"No, m'lady. I'm no more than Lord Warrick's steward and friend," Mactavish said.

Arrian was glad her face was hidden behind the veil, because she knew her eyes would reflect the terror she was feeling. Her hands trembled so that she clasped them behind her back.

"I'd sooner see this evening's work come to a hasty end, my lord," she said. "Could we not go on with this ritual?"

Warrick bowed stiffly to her. "As you wish, my lady." He extended his hand to her, and she reluctantly placed hers in his grasp. Something within her rebelled against this heinous deception. But she was trapped and had no alternative but to see it through to the end.

Lord Warrick moved forward until he stood beside Arrian while the others in the room closed in around them.

"Lady Mary," Warrick said in a soft voice, "can you hear me?"

To Arrian's dismay her aunt opened her eyes. "I hear you, you Drummond devil." Her gaze fell on Arrian. "What has happened?"

"I only want you to hear a pledge between myself and your niece," Warrick said.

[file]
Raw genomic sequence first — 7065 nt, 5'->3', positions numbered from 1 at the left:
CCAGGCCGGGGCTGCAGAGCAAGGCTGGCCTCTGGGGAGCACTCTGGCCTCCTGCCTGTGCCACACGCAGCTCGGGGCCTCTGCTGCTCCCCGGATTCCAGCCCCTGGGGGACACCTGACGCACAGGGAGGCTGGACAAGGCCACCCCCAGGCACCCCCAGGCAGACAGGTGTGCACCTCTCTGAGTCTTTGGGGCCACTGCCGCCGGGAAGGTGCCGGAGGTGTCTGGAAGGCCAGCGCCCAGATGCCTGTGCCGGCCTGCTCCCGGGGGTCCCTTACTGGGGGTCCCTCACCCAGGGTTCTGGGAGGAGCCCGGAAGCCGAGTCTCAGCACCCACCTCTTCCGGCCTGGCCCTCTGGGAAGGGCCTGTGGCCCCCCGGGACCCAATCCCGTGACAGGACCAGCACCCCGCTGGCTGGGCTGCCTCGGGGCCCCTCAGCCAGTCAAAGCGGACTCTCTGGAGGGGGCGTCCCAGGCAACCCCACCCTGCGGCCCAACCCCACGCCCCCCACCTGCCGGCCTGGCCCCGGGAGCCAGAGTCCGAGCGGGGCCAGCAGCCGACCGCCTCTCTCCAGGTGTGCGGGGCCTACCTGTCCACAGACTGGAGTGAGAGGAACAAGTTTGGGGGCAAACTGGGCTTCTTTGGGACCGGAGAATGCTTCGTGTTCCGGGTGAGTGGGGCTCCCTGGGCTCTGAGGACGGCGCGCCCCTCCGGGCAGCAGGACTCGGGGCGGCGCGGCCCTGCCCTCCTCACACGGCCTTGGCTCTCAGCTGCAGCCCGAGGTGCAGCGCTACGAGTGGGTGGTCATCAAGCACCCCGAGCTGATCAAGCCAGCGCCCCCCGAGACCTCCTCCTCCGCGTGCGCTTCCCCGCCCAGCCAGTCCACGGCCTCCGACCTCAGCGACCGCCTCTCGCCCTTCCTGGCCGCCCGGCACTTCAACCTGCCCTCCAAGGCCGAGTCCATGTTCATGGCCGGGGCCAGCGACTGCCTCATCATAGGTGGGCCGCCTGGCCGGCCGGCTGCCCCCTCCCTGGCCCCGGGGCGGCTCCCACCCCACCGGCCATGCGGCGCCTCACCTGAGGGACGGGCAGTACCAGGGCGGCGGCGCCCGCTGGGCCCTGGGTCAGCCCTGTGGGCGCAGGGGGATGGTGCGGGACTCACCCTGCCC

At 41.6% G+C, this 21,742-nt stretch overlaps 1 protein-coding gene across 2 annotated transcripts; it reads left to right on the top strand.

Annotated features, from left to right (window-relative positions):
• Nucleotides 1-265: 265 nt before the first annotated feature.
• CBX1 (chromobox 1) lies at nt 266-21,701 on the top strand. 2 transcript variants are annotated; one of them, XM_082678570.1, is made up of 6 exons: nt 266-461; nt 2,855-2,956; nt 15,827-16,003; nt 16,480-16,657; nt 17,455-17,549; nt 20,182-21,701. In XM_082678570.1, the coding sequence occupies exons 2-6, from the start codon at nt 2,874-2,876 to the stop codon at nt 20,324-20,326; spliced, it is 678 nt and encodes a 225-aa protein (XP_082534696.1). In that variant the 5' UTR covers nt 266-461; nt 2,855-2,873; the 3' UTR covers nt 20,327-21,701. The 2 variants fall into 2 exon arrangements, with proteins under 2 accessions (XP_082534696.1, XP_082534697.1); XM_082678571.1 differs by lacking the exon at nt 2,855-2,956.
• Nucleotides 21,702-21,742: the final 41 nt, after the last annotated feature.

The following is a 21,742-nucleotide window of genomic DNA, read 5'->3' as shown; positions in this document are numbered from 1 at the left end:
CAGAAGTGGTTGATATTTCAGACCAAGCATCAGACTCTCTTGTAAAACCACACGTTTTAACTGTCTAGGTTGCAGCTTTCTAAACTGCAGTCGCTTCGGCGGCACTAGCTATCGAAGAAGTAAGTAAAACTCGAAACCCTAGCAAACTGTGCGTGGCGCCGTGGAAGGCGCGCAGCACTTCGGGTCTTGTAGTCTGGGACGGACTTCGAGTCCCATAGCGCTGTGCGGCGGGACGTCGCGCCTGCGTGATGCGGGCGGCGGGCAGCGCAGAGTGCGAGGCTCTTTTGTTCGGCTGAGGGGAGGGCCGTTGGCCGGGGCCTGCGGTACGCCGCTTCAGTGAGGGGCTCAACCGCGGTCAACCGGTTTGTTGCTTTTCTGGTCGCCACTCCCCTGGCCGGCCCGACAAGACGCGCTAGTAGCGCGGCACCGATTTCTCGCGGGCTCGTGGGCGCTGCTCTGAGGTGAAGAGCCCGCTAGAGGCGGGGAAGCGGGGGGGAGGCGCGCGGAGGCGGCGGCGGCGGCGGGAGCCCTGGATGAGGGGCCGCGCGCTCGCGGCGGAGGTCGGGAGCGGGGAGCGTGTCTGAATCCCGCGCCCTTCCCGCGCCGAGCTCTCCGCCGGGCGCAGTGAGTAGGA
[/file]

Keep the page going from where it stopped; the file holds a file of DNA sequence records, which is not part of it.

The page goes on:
"Well, do it and be done with it," Lady Mary said sleepily.

Before Arrian could protest, Warrick reached out and removed Arrian's veil and tossed it on the floor. "I don't even know your Christian name," he said with a smile twisting his lips. "Amazing, is it not?"

She stared at the crumpled veil and then into his silver eyes. "Arrian—Arrian DeWinter."

Warrick suddenly became serious. "Lady Arrian DeWinter, I take you as my lawful wife."

Arrian suddenly felt like laughing. This was indeed not to be a proper wedding. She was almost lighthearted when she answered him. "Lord Warrick Glencarin, I take you as my lawful—"

"No, Arrian, no!" her aunt protested in a weak voice. "Do not speak it—"

"Say the words," Warrick insisted forcefully.

Arrian saw the fear in her aunt's eyes. She then looked to the housekeeper and her daughter and saw hostility reflected on their faces. She would have done with this nonsense as soon as possible.